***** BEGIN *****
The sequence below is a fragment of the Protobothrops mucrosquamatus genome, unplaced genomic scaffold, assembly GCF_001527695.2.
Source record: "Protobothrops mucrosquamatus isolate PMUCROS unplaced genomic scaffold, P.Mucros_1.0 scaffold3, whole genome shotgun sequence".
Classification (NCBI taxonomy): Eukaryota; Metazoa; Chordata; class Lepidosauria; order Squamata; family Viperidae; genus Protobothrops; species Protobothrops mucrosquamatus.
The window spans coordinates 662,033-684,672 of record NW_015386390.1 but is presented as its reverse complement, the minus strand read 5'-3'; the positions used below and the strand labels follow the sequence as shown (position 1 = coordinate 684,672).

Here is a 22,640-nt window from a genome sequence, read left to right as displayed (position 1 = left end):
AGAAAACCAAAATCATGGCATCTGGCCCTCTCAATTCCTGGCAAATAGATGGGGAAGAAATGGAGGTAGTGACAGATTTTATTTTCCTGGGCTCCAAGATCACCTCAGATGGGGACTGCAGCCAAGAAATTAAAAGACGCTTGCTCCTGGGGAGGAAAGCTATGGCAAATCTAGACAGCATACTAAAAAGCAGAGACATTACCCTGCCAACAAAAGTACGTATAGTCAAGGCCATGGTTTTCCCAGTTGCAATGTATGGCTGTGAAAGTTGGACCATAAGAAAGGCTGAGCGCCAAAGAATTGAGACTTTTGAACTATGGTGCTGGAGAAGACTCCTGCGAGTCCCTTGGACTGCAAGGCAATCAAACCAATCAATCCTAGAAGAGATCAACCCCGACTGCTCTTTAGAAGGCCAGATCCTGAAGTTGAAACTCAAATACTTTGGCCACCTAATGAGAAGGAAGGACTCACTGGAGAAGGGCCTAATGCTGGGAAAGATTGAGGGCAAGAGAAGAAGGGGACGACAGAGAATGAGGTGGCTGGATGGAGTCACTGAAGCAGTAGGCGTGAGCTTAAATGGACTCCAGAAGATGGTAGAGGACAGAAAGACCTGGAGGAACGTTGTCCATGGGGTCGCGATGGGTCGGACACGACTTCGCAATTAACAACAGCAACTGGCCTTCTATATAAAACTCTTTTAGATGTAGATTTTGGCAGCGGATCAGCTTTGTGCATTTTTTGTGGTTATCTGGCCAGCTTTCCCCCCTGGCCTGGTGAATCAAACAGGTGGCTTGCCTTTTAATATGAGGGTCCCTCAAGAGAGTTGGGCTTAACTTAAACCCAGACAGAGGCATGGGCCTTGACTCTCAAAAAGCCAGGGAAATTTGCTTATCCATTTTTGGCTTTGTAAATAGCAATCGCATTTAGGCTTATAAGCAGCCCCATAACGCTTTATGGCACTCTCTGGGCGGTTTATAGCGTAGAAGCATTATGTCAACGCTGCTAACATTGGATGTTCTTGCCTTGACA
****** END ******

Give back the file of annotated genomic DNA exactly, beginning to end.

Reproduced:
The sequence below is a fragment of the Protobothrops mucrosquamatus genome, unplaced genomic scaffold, assembly GCF_001527695.2.
Source record: "Protobothrops mucrosquamatus isolate PMUCROS unplaced genomic scaffold, P.Mucros_1.0 scaffold3, whole genome shotgun sequence".
Classification (NCBI taxonomy): Eukaryota; Metazoa; Chordata; class Lepidosauria; order Squamata; family Viperidae; genus Protobothrops; species Protobothrops mucrosquamatus.
The window spans coordinates 662,033-684,672 of record NW_015386390.1 but is presented as its reverse complement, the minus strand read 5'-3'; the positions used below and the strand labels follow the sequence as shown (position 1 = coordinate 684,672).

Here is a 22,640-nt window from a genome sequence, read left to right as displayed (position 1 = left end):
AGAAAACCAAAATCATGGCATCTGGCCCTCTCAATTCCTGGCAAATAGATGGGGAAGAAATGGAGGTAGTGACAGATTTTATTTTCCTGGGCTCCAAGATCACCTCAGATGGGGACTGCAGCCAAGAAATTAAAAGACGCTTGCTCCTGGGGAGGAAAGCTATGGCAAATCTAGACAGCATACTAAAAAGCAGAGACATTACCCTGCCAACAAAAGTACGTATAGTCAAGGCCATGGTTTTCCCAGTTGCAATGTATGGCTGTGAAAGTTGGACCATAAGAAAGGCTGAGCGCCAAAGAATTGAGACTTTTGAACTATGGTGCTGGAGAAGACTCCTGCGAGTCCCTTGGACTGCAAGGCAATCAAACCAATCAATCCTAGAAGAGATCAACCCCGACTGCTCTTTAGAAGGCCAGATCCTGAAGTTGAAACTCAAATACTTTGGCCACCTAATGAGAAGGAAGGACTCACTGGAGAAGGGCCTAATGCTGGGAAAGATTGAGGGCAAGAGAAGAAGGGGACGACAGAGAATGAGGTGGCTGGATGGAGTCACTGAAGCAGTAGGCGTGAGCTTAAATGGACTCCAGAAGATGGTAGAGGACAGAAAGACCTGGAGGAACGTTGTCCATGGGGTCGCGATGGGTCGGACACGACTTCGCAATTAACAACAGCAACTGGCCTTCTATATAAAACTCTTTTAGATGTAGATTTTGGCAGCGGATCAGCTTTGTGCATTTTTTGTGGTTATCTGGCCAGCTTTCCCCCCTGGCCTGGTGAATCAAACAGGTGGCTTGCCTTTTAATATGAGGGTCCCTCAAGAGAGTTGGGCTTAACTTAAACCCAGACAGAGGCATGGGCCTTGACTCTCAAAAAGCCAGGGAAATTTGCTTATCCATTTTTGGCTTTGTAAATAGCAATCGCATTTAGGCTTATAAGCAGCCCCATAACGCTTTATGGCACTCTCTGGGCGGTTTATAGCGTAGAAGCATTATGTCAACGCTGCTAACATTGGATGTTCTTGCCTTGACA